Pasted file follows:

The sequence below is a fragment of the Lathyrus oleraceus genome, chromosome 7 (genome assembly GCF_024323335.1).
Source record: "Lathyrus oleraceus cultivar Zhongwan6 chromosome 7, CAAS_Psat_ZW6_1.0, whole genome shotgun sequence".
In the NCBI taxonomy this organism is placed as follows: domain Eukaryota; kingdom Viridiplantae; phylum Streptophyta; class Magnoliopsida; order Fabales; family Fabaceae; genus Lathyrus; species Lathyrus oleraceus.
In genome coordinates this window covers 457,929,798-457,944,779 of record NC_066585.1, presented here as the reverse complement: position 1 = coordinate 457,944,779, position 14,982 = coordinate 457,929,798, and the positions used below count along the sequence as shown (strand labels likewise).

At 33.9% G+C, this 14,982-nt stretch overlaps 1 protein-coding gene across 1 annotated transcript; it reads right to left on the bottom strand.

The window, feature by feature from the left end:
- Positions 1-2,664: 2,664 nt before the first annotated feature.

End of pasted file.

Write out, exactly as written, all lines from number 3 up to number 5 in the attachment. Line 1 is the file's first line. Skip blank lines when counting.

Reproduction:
In the NCBI taxonomy this organism is placed as follows: domain Eukaryota; kingdom Viridiplantae; phylum Streptophyta; class Magnoliopsida; order Fabales; family Fabaceae; genus Lathyrus; species Lathyrus oleraceus.
In genome coordinates this window covers 457,929,798-457,944,779 of record NC_066585.1, presented here as the reverse complement: position 1 = coordinate 457,944,779, position 14,982 = coordinate 457,929,798, and the positions used below count along the sequence as shown (strand labels likewise).

At 33.9% G+C, this 14,982-nt stretch overlaps 1 protein-coding gene across 1 annotated transcript; it reads right to left on the bottom strand.